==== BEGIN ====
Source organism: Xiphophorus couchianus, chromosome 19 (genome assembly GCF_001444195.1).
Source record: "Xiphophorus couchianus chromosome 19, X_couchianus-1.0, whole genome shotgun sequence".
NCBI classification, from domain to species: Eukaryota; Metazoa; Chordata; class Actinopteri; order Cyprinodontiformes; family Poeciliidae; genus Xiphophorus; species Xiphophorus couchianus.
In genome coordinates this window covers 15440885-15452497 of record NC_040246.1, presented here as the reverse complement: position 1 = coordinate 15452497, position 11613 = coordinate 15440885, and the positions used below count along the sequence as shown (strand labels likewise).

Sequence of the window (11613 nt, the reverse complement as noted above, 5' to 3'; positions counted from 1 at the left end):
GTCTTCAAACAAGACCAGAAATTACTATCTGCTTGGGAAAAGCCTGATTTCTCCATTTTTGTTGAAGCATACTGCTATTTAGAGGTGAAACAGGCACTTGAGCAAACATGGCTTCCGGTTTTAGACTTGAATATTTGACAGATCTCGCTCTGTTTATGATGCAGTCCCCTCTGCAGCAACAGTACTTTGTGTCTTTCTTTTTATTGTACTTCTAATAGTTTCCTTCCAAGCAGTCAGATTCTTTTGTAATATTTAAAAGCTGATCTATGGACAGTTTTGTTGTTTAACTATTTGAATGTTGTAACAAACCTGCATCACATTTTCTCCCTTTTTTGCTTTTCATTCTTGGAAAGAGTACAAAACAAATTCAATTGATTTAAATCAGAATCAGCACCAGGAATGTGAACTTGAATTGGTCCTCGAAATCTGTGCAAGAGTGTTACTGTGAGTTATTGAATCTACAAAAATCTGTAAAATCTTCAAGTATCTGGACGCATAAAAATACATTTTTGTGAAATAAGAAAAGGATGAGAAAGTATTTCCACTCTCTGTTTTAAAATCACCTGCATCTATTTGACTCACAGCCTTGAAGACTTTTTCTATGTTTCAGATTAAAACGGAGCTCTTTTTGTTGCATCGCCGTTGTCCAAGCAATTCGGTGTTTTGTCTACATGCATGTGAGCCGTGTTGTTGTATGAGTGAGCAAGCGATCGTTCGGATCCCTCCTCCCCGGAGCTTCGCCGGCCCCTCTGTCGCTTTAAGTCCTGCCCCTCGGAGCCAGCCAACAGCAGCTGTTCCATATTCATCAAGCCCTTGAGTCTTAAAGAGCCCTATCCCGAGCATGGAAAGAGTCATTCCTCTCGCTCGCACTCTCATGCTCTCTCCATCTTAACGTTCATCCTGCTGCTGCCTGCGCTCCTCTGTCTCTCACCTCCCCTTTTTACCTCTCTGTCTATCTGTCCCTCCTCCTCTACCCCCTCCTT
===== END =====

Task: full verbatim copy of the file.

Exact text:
Source organism: Xiphophorus couchianus, chromosome 19 (genome assembly GCF_001444195.1).
Source record: "Xiphophorus couchianus chromosome 19, X_couchianus-1.0, whole genome shotgun sequence".
NCBI classification, from domain to species: Eukaryota; Metazoa; Chordata; class Actinopteri; order Cyprinodontiformes; family Poeciliidae; genus Xiphophorus; species Xiphophorus couchianus.
In genome coordinates this window covers 15440885-15452497 of record NC_040246.1, presented here as the reverse complement: position 1 = coordinate 15452497, position 11613 = coordinate 15440885, and the positions used below count along the sequence as shown (strand labels likewise).

Sequence of the window (11613 nt, the reverse complement as noted above, 5' to 3'; positions counted from 1 at the left end):
GTCTTCAAACAAGACCAGAAATTACTATCTGCTTGGGAAAAGCCTGATTTCTCCATTTTTGTTGAAGCATACTGCTATTTAGAGGTGAAACAGGCACTTGAGCAAACATGGCTTCCGGTTTTAGACTTGAATATTTGACAGATCTCGCTCTGTTTATGATGCAGTCCCCTCTGCAGCAACAGTACTTTGTGTCTTTCTTTTTATTGTACTTCTAATAGTTTCCTTCCAAGCAGTCAGATTCTTTTGTAATATTTAAAAGCTGATCTATGGACAGTTTTGTTGTTTAACTATTTGAATGTTGTAACAAACCTGCATCACATTTTCTCCCTTTTTTGCTTTTCATTCTTGGAAAGAGTACAAAACAAATTCAATTGATTTAAATCAGAATCAGCACCAGGAATGTGAACTTGAATTGGTCCTCGAAATCTGTGCAAGAGTGTTACTGTGAGTTATTGAATCTACAAAAATCTGTAAAATCTTCAAGTATCTGGACGCATAAAAATACATTTTTGTGAAATAAGAAAAGGATGAGAAAGTATTTCCACTCTCTGTTTTAAAATCACCTGCATCTATTTGACTCACAGCCTTGAAGACTTTTTCTATGTTTCAGATTAAAACGGAGCTCTTTTTGTTGCATCGCCGTTGTCCAAGCAATTCGGTGTTTTGTCTACATGCATGTGAGCCGTGTTGTTGTATGAGTGAGCAAGCGATCGTTCGGATCCCTCCTCCCCGGAGCTTCGCCGGCCCCTCTGTCGCTTTAAGTCCTGCCCCTCGGAGCCAGCCAACAGCAGCTGTTCCATATTCATCAAGCCCTTGAGTCTTAAAGAGCCCTATCCCGAGCATGGAAAGAGTCATTCCTCTCGCTCGCACTCTCATGCTCTCTCCATCTTAACGTTCATCCTGCTGCTGCCTGCGCTCCTCTGTCTCTCACCTCCCCTTTTTACCTCTCTGTCTATCTGTCCCTCCTCCTCTACCCCCTCCTT